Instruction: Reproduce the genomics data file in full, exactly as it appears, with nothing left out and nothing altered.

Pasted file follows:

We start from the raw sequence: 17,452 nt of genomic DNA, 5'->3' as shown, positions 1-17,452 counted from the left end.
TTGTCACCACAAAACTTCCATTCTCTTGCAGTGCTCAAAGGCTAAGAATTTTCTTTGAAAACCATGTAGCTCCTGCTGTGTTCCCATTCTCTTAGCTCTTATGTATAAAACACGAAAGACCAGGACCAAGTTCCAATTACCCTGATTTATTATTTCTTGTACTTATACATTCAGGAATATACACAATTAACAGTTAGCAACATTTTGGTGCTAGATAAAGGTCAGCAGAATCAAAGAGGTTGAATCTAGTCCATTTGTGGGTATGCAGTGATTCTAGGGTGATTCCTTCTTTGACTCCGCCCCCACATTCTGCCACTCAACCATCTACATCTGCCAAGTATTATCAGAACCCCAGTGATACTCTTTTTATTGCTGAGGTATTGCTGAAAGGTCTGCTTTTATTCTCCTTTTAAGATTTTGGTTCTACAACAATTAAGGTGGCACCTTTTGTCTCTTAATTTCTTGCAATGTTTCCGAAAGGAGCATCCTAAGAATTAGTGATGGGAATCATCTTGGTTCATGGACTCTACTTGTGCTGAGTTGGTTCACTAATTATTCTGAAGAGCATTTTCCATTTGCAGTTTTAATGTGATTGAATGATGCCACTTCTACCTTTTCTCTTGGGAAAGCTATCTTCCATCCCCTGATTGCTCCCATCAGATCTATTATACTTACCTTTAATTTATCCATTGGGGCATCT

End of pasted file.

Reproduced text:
We start from the raw sequence: 17,452 nt of genomic DNA, 5'->3' as shown, positions 1-17,452 counted from the left end.
TTGTCACCACAAAACTTCCATTCTCTTGCAGTGCTCAAAGGCTAAGAATTTTCTTTGAAAACCATGTAGCTCCTGCTGTGTTCCCATTCTCTTAGCTCTTATGTATAAAACACGAAAGACCAGGACCAAGTTCCAATTACCCTGATTTATTATTTCTTGTACTTATACATTCAGGAATATACACAATTAACAGTTAGCAACATTTTGGTGCTAGATAAAGGTCAGCAGAATCAAAGAGGTTGAATCTAGTCCATTTGTGGGTATGCAGTGATTCTAGGGTGATTCCTTCTTTGACTCCGCCCCCACATTCTGCCACTCAACCATCTACATCTGCCAAGTATTATCAGAACCCCAGTGATACTCTTTTTATTGCTGAGGTATTGCTGAAAGGTCTGCTTTTATTCTCCTTTTAAGATTTTGGTTCTACAACAATTAAGGTGGCACCTTTTGTCTCTTAATTTCTTGCAATGTTTCCGAAAGGAGCATCCTAAGAATTAGTGATGGGAATCATCTTGGTTCATGGACTCTACTTGTGCTGAGTTGGTTCACTAATTATTCTGAAGAGCATTTTCCATTTGCAGTTTTAATGTGATTGAATGATGCCACTTCTACCTTTTCTCTTGGGAAAGCTATCTTCCATCCCCTGATTGCTCCCATCAGATCTATTATACTTACCTTTAATTTATCCATTGGGGCATCT